She remains a greatly respected figure for her spiritual writings, and political boldness to "speak truth to power"— it being exceptional for a woman, in her time period, to have had such influence in politics and on world history.


  The biggest link between St Catherine and the readings of the day lies in the intense connection she had with Jesus. She is one of the first, if not the first to openly speak of being the Bride of Christ.  What made her so unique is that she did not bring Christ's wisdom to the world on her own terms...she learned -or was revealed through her visions- what it was to be a Bride of Christ, and reached out to others who also yearned to play this role.  She adapted her experience of Jesus to her world and was able to communicate the Gospel that much more effectively because of this.

St Paul tries to preach...craziness ensues!!

 The inability to do this  is precisely the struggle the disciples face today. As we see in the book of Acts, up to this point, they were doing rather well. Yes, they received much persecution from Jews and Gentiles, but when that happens, they simply move on to another city and still manage to touch  hearts and minds. But in today's readings...a twist.  The people react so strongly to the miracles they perform that they begin to see them as Greek Gods...much to the horror of Paul and Barnabas.  Suddenly, all the pretty words they've used and that have worked every where else they've gone can't seem to do much for this people. In short, this particular episode of evangelization is a complete failure! It's hard to truly understand why, but one suggestion is that their mission became one of conversion, instead of one of love.  Paul would eventually learn how central love needs to be to his ministry, but he had to go through his errors first.
 This discipleship business is complicated.  We see even Jesus'  own disciple -Judah, not Iscariot, is mentioned in our Gospel passage of today!- ask the question that many have probably asked:  if Jesus' message of love was so important to the entire world, then why was it manifested to only a few people?  I can imagine Jesus musing over this question for a short while, and then looking up to his followers who were already with the Spirit even before Pentecost came upon them, realized that the answer was simply that the rest of the world was not ready. These men and women - the disciples and the women who followed him- were ready, and proved it by offering their entire lives to following and learning from him. But they would have much learning to do. Even though they were able to respond to the Holy Spirit's invitation to follow Jesus, the Spirit was not within them yet. When that would happen, they would be really ready to bring this message to the ends of the earth. But it was not Jesus' mission to do this. His mission was to lay the foundations of love, and allow the love story between God and His people to enter it's new chapter, a new, revolutionary, life altering chapter. This is Why Jesus often tells his disciples " If you love me, and if you hear god's will for you, you will do great things, far greater than the ones you see me do". This does not mean that we are called to great things, but that we are called bring God's greatness to the world in all its brightness. As the Psalm says today " Not to us O Lord, but to thy name give glory".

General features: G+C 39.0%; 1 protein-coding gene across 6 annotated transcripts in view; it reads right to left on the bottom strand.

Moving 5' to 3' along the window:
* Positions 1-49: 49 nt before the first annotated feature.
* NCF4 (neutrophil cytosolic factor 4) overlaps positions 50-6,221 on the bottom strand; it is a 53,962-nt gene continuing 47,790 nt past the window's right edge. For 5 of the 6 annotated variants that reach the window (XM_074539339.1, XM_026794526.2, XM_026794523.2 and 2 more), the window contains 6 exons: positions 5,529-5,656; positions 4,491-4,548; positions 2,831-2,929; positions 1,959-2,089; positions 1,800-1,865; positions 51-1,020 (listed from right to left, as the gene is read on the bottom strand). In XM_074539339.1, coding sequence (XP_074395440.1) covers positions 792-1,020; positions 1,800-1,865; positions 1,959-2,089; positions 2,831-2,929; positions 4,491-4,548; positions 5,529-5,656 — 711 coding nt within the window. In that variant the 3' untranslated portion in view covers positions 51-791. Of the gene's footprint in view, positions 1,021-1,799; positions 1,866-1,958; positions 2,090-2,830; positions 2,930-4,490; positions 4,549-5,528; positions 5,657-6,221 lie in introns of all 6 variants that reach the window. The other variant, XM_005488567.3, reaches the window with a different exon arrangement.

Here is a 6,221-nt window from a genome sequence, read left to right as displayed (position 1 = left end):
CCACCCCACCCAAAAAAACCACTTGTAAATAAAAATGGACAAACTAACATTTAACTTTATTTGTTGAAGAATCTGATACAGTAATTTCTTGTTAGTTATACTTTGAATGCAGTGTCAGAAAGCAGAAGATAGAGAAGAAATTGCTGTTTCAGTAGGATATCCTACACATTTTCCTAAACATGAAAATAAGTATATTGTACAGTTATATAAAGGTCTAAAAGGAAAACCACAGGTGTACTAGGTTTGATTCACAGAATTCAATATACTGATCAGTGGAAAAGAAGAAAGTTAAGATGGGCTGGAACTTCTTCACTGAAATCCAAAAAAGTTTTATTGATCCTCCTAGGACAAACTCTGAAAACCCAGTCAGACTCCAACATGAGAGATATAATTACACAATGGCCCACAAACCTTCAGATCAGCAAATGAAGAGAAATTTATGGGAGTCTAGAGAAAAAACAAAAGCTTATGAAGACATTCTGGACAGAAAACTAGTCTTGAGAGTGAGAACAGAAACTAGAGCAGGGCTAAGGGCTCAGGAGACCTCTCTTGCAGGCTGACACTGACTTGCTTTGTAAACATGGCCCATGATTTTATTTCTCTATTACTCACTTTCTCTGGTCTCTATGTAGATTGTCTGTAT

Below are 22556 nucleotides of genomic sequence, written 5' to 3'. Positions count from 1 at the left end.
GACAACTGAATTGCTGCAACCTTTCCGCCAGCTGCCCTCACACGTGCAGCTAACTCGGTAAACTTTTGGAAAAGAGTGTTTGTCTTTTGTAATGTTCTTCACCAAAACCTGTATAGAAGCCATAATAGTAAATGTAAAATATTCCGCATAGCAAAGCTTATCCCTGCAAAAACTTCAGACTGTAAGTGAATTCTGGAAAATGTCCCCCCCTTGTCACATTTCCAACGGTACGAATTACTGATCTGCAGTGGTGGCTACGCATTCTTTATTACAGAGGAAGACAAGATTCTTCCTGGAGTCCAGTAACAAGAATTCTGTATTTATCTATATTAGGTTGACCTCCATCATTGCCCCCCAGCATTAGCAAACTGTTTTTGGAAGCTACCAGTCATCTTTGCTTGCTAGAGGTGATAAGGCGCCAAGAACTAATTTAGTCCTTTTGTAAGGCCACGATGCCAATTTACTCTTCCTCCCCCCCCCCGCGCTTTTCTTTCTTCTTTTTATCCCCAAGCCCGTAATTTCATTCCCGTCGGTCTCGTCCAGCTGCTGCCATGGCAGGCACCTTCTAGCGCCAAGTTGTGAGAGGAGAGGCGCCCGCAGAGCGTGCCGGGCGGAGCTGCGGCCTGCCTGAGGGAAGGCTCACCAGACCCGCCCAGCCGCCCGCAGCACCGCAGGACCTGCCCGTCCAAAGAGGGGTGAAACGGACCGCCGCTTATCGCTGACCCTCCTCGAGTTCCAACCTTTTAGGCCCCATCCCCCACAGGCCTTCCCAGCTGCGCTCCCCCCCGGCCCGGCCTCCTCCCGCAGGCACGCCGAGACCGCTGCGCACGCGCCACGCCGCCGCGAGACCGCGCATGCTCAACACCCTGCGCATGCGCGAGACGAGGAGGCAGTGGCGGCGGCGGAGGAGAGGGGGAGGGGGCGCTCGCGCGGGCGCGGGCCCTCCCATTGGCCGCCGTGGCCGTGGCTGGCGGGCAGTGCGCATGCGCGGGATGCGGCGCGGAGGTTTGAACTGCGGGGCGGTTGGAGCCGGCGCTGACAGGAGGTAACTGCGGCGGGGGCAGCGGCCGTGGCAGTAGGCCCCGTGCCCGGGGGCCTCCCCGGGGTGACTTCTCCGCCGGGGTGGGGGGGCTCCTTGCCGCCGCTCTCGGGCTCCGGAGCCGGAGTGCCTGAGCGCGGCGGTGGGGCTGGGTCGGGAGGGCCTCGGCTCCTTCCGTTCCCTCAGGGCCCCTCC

Acts 14: 5 - 18

5When an attempt was made by both Gentiles and Jews, with their rulers, to molest them and to stone them,
6they learned of it and fled to Lystra and Derbe, cities of Lycao'nia, and to the surrounding country;
7and there they preached the gospel.
8Now at Lystra there was a man sitting, who could not use his feet; he was a cripple from birth, who had never walked.
9He listened to Paul speaking; and Paul, looking intently at him and seeing that he had faith to be made well,
10said in a loud voice, "Stand upright on your feet." And he sprang up and walked.
11And when the crowds saw what Paul had done, they lifted up their voices, saying in Lycao'nian, "The gods have come down to us in the likeness of men!"
12Barnabas they called Zeus, and Paul, because he was the chief speaker, they called Hermes.
13And the priest of Zeus, whose temple was in front of the city, brought oxen and garlands to the gates and wanted to offer sacrifice with the people.
14But when the apostles Barnabas and Paul heard of it, they tore their garments and rushed out among the multitude, crying,
15"Men, why are you doing this? We also are men, of like nature with you, and bring you good news, that you should turn from these vain things to a living God who made the heaven and the earth and the sea and all that is in them.
16In past generations he allowed all the nations to walk in their own ways;
17yet he did not leave himself without witness, for he did good and gave you from heaven rains and fruitful seasons, satisfying your hearts with food and gladness."
18With these words they scarcely restrained the people from offering sacrifice to them.

Psalms 115:
 1 - 4, 15 - 16

1Not to us, O LORD, not to us, but to thy name give glory, for the sake of thy steadfast love and thy faithfulness!
2Why should the nations say, "Where is their God?"
3Our God is in the heavens; he does whatever he pleases.
4Their idols are silver and gold, the work of men's hands.